In addition to advancing theory about everyday interactions and how they influence our feelings of social connectedness, the research addresses the more immediate need of understanding the consequences of social distancing policies.
For example, in situations when social interactions are limited (as they are right now), people need to know the types of activities and social interactions that are best for them. By having self-awareness about their interpersonal interactions, people can be more intentional about their activities and possibly maintain higher levels of connectedness during this and future pandemic situations.
The project will ultimately inform the development of just-in-time health-related interventions and also inform public health recommendations about the best ways to have social interactions when isolated at home.
In response to the pandemic, Carnegie Mellon unveiled five interactive COVID-19 maps that display real-time information on symptoms, doctor visits, medical tests and browser searches related to COVID-19 in the United States, including estimated disease activity at the county level.
The maps on CMU's COVIDcast website display data developed with the help of partners including Google, Facebook, Quidel Corp. and a national health system. The data, which is updated daily, will provide the general public and decision makers with a new and unique means of monitoring the ebb and flow of the disease across the country.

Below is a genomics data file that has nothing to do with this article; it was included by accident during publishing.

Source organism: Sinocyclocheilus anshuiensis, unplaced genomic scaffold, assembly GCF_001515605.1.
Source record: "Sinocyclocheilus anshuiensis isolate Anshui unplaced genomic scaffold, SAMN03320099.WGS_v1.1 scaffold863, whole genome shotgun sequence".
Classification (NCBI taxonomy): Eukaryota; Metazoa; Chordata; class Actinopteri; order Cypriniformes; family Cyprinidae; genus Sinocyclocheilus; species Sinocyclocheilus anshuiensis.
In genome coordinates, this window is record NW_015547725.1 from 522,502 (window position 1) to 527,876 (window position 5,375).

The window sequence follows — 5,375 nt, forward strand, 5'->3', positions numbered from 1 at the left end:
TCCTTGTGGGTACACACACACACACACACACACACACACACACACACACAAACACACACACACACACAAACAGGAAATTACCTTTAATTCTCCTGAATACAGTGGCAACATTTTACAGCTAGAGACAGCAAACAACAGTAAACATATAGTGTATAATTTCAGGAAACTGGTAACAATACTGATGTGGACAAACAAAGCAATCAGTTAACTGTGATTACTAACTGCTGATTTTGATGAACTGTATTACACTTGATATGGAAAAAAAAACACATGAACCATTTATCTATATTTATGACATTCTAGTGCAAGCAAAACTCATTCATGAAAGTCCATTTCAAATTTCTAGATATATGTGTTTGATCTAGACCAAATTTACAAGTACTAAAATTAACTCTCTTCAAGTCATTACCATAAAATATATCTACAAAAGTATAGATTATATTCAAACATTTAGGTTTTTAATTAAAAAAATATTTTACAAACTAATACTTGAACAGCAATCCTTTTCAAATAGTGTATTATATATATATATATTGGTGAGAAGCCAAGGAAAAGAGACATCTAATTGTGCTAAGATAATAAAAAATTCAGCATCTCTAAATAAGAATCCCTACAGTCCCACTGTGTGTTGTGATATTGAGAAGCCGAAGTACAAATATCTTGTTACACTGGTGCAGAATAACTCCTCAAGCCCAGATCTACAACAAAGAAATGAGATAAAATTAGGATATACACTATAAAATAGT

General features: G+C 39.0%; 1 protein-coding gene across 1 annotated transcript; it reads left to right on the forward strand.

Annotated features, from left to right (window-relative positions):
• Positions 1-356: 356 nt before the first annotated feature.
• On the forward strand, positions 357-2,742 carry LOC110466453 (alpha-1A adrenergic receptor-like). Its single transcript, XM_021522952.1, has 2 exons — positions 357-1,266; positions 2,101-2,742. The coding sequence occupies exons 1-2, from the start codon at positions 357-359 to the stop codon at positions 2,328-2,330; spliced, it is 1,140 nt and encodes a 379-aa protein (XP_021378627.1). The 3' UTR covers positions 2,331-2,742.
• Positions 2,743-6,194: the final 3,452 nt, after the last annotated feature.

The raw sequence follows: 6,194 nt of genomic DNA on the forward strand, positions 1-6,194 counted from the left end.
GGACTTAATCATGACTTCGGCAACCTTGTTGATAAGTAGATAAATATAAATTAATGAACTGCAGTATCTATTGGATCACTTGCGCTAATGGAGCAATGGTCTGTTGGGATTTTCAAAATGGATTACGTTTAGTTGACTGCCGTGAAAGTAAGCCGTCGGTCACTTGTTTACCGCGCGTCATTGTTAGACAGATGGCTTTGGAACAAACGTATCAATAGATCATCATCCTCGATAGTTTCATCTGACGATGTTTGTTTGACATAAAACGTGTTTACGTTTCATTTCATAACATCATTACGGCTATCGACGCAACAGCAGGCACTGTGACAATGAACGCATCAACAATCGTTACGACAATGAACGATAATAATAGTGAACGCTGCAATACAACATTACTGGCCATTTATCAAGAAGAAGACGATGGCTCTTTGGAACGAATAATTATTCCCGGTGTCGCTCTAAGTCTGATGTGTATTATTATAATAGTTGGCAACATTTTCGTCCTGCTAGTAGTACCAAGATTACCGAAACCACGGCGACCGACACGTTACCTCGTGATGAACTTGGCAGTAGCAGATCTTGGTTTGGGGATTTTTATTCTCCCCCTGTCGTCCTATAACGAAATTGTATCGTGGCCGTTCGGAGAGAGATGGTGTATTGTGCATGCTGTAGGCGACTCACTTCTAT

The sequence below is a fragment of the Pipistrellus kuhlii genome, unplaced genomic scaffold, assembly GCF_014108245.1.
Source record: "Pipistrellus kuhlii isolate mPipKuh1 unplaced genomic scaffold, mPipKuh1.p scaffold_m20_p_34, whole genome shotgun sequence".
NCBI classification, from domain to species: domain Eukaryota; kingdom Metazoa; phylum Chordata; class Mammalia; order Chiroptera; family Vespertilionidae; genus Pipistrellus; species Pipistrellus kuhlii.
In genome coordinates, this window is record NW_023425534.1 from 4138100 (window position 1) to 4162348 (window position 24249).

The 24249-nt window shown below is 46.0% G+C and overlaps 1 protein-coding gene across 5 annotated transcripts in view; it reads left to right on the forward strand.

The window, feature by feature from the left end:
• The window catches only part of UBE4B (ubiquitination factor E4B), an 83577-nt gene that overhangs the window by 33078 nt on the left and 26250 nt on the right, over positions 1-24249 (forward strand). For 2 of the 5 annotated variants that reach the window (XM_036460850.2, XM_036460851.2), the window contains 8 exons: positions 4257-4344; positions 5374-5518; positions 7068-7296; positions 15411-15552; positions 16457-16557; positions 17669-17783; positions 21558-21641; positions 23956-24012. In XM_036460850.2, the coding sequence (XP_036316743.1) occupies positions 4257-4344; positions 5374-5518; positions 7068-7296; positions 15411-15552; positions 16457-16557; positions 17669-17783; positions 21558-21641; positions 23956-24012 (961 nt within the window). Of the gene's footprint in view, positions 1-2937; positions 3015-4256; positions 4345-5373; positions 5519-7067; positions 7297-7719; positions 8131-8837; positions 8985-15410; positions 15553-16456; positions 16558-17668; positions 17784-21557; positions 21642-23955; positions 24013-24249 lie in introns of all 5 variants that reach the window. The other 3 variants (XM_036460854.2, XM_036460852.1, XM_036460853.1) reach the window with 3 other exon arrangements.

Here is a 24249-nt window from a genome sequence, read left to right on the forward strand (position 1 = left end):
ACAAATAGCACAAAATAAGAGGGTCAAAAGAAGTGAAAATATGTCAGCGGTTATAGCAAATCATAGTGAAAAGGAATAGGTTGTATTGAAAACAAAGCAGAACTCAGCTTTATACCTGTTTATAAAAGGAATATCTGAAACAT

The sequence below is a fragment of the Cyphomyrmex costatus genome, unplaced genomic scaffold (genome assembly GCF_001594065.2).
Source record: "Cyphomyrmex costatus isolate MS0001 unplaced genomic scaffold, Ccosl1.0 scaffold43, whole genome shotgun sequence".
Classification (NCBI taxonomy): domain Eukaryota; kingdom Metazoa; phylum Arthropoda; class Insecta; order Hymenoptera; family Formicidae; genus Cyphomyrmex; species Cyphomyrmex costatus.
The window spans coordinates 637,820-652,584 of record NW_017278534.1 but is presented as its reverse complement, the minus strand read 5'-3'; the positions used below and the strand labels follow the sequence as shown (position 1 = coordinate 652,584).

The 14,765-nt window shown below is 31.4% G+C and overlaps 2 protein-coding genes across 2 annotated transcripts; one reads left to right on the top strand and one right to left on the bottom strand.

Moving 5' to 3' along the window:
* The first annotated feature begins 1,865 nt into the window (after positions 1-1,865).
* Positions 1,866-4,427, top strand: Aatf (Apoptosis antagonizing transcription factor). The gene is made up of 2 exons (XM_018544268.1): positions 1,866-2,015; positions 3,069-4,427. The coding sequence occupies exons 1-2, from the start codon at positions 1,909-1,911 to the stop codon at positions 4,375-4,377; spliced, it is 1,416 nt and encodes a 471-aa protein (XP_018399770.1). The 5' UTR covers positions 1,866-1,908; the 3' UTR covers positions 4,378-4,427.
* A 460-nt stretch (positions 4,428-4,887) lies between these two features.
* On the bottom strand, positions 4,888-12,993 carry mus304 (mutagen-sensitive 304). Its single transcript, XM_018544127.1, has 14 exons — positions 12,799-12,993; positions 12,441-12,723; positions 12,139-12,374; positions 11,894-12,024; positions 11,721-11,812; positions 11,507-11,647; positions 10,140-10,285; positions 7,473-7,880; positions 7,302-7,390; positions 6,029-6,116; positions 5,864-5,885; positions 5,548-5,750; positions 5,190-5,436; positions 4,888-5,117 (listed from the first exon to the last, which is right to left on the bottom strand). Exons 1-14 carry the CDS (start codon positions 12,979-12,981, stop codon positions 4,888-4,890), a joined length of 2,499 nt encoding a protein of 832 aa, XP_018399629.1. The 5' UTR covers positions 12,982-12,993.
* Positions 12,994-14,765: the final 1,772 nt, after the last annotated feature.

CMU leveraged its leadership in machine learning, statistics, data science and HCI in order to organize a variety of data and sources into 5 interactive maps in a user-friendly way.
Jodi Forlizzi, professor and director of the HCII, led the team of HCII PhD students -- Alex Cabrera, Andrew Kuznetsov, Michael Liu, and Kristin Williams -- that created the visualizations of the data sources.
“The importance of creating a good data visualization is that it makes many aspects of the Covid data and related analyses very easy for the human brain to understand. Our visualization team rapidly designed and iterated on a clear and aesthetically pleasing design that helps to convey what the data show,” said Forlizzi.